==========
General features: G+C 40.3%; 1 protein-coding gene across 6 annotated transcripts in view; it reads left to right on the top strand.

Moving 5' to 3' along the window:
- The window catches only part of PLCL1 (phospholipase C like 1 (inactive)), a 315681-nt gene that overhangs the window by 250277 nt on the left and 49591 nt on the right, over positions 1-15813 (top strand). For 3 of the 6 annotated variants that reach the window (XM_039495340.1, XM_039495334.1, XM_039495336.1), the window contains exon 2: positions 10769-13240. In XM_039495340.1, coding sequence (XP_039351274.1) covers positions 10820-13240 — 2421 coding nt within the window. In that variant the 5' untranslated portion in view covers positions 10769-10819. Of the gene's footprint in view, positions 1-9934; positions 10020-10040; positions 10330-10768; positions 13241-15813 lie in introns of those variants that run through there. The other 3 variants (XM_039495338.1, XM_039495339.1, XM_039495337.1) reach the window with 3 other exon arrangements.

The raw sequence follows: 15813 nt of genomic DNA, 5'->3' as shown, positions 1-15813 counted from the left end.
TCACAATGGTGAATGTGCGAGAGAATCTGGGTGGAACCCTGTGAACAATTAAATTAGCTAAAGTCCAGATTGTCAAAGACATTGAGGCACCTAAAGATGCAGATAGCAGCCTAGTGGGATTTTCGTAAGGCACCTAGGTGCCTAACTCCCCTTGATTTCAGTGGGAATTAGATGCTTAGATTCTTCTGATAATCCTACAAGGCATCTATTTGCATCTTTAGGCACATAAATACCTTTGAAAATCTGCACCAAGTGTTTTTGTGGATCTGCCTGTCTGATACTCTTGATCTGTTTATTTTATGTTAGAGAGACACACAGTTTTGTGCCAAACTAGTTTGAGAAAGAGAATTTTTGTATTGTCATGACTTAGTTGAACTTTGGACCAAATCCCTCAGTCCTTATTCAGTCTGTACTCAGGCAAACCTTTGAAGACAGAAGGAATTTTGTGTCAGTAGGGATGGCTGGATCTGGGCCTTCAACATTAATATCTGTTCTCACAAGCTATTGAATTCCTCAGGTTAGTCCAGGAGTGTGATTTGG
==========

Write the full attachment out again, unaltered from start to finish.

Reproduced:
General features: G+C 40.3%; 1 protein-coding gene across 6 annotated transcripts in view; it reads left to right on the top strand.

Moving 5' to 3' along the window:
- The window catches only part of PLCL1 (phospholipase C like 1 (inactive)), a 315681-nt gene that overhangs the window by 250277 nt on the left and 49591 nt on the right, over positions 1-15813 (top strand). For 3 of the 6 annotated variants that reach the window (XM_039495340.1, XM_039495334.1, XM_039495336.1), the window contains exon 2: positions 10769-13240. In XM_039495340.1, coding sequence (XP_039351274.1) covers positions 10820-13240 — 2421 coding nt within the window. In that variant the 5' untranslated portion in view covers positions 10769-10819. Of the gene's footprint in view, positions 1-9934; positions 10020-10040; positions 10330-10768; positions 13241-15813 lie in introns of those variants that run through there. The other 3 variants (XM_039495338.1, XM_039495339.1, XM_039495337.1) reach the window with 3 other exon arrangements.

The raw sequence follows: 15813 nt of genomic DNA, 5'->3' as shown, positions 1-15813 counted from the left end.
TCACAATGGTGAATGTGCGAGAGAATCTGGGTGGAACCCTGTGAACAATTAAATTAGCTAAAGTCCAGATTGTCAAAGACATTGAGGCACCTAAAGATGCAGATAGCAGCCTAGTGGGATTTTCGTAAGGCACCTAGGTGCCTAACTCCCCTTGATTTCAGTGGGAATTAGATGCTTAGATTCTTCTGATAATCCTACAAGGCATCTATTTGCATCTTTAGGCACATAAATACCTTTGAAAATCTGCACCAAGTGTTTTTGTGGATCTGCCTGTCTGATACTCTTGATCTGTTTATTTTATGTTAGAGAGACACACAGTTTTGTGCCAAACTAGTTTGAGAAAGAGAATTTTTGTATTGTCATGACTTAGTTGAACTTTGGACCAAATCCCTCAGTCCTTATTCAGTCTGTACTCAGGCAAACCTTTGAAGACAGAAGGAATTTTGTGTCAGTAGGGATGGCTGGATCTGGGCCTTCAACATTAATATCTGTTCTCACAAGCTATTGAATTCCTCAGGTTAGTCCAGGAGTGTGATTTGG